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Gemcitabine Plus Paclitaxel Bests Paclitaxel Alone for Anthracycline- Pretreated Metastatic Breast Cancer

Gemcitabine Plus Paclitaxel Bests Paclitaxel Alone for Anthracycline- Pretreated Metastatic Breast Cancer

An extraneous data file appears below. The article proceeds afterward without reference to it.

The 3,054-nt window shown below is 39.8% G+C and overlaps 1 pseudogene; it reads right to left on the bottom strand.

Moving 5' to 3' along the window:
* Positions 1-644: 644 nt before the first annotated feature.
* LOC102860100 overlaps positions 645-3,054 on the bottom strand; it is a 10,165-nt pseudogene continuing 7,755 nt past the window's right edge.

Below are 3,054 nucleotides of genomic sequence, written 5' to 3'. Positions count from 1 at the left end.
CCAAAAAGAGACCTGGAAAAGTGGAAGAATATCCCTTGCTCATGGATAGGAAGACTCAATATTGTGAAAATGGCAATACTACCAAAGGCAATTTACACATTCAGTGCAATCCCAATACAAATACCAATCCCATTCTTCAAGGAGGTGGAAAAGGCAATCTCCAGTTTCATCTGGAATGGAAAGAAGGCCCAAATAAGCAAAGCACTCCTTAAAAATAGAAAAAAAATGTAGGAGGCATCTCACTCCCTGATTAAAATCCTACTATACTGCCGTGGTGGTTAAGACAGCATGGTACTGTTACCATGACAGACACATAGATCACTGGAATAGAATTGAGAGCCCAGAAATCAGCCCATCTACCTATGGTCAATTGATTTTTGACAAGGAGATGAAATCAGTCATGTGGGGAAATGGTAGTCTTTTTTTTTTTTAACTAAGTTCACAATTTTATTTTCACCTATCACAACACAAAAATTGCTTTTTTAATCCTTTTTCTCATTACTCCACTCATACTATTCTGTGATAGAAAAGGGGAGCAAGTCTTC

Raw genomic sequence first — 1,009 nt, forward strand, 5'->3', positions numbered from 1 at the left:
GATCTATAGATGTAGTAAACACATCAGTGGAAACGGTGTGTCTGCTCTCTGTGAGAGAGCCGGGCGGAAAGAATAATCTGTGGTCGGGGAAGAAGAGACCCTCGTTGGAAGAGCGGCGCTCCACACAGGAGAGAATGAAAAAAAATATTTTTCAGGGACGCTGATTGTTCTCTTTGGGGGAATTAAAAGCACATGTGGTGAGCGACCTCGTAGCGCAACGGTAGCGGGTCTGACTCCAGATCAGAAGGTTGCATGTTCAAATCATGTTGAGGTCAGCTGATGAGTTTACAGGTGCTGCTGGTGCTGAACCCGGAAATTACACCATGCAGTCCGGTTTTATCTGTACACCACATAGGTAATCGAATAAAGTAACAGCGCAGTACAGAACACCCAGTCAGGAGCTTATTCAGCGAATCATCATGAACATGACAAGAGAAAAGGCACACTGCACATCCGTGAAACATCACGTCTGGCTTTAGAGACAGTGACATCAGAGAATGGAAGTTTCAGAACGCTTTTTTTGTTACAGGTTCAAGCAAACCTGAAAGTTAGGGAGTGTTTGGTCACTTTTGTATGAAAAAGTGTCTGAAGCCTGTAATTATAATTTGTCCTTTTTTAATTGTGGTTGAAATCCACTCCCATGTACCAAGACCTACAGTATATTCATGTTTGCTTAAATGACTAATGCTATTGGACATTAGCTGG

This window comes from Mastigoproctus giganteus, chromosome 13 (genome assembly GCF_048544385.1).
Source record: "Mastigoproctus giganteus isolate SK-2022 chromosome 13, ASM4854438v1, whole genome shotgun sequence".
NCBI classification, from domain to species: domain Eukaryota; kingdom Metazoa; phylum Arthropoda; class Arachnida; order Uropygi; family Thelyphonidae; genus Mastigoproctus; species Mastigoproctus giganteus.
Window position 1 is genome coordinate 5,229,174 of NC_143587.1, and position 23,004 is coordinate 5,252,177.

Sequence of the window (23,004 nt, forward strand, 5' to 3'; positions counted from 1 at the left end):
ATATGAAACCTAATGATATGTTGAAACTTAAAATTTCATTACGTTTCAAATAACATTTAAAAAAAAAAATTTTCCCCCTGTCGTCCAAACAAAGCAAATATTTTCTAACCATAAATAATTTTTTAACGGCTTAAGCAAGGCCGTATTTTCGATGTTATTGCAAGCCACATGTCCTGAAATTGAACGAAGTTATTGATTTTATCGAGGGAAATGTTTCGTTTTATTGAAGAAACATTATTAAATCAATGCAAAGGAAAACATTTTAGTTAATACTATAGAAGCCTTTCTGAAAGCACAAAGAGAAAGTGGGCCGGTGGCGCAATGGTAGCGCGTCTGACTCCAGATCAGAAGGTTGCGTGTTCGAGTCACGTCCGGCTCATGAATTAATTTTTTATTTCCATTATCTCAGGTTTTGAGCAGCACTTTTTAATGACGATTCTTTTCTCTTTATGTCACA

DALLAS-"Interim results of a phase III trial of gemcitabine (Gemzar) plus paclitaxel compared with paclitaxel alone in anthracycline-pretreated metastatic breast cancer patients show statistically significant improvements in time to progression and objective response rate due to the addition of gemcitabine to paclitaxel," Joyce O'Shaughnessy, MD, reported (ASCO abstract 25). "There was a trend to improved pain scores, reduced analgesic use, and increases in overall quality of life in the combination of gemcitabine plus paclitaxel, which was well tolerated with manageable toxicity. Because of the favorable risk-benefit profile reported in this controlled clinical trial, gemcitabine plus paclitaxel is a new treatment option for metastatic breast cancer patients who may benefit from combination chemotherapy," she continued. Dr. O'Shaughnessy is co-director of breast cancer research at Baylor-Sammons Cancer Center and US Oncology, Dallas. "We enrolled only patients who had not been treated with chemotherapy for metastatic disease, but had received anthracycline- based chemotherapy as adjuvant or neoadjuvant therapy, or a nonanthracycline- based adjuvant regimen if anthracyclines were contraindicated," she said. "Prior hormonal therapy was permitted. Patients had at least one site of bidimensionally measurable disease." Other eligibility criteria included unresectable, locally recurrent, or metastatic breast cancer and Karnofsky performance status of at least 70. 98 Centers Participate Patients at 98 participating centers in 19 countries were randomized to receive gemcitabine/paclitaxel or paclitaxel alone. The doses of gemcitabine/paclitaxel were chosen based on phase I and II data that had shown acceptable safety and promising antitumor activity. Standard gemcitabine premedications were utilized on both study arms. Patients were randomized to receive either: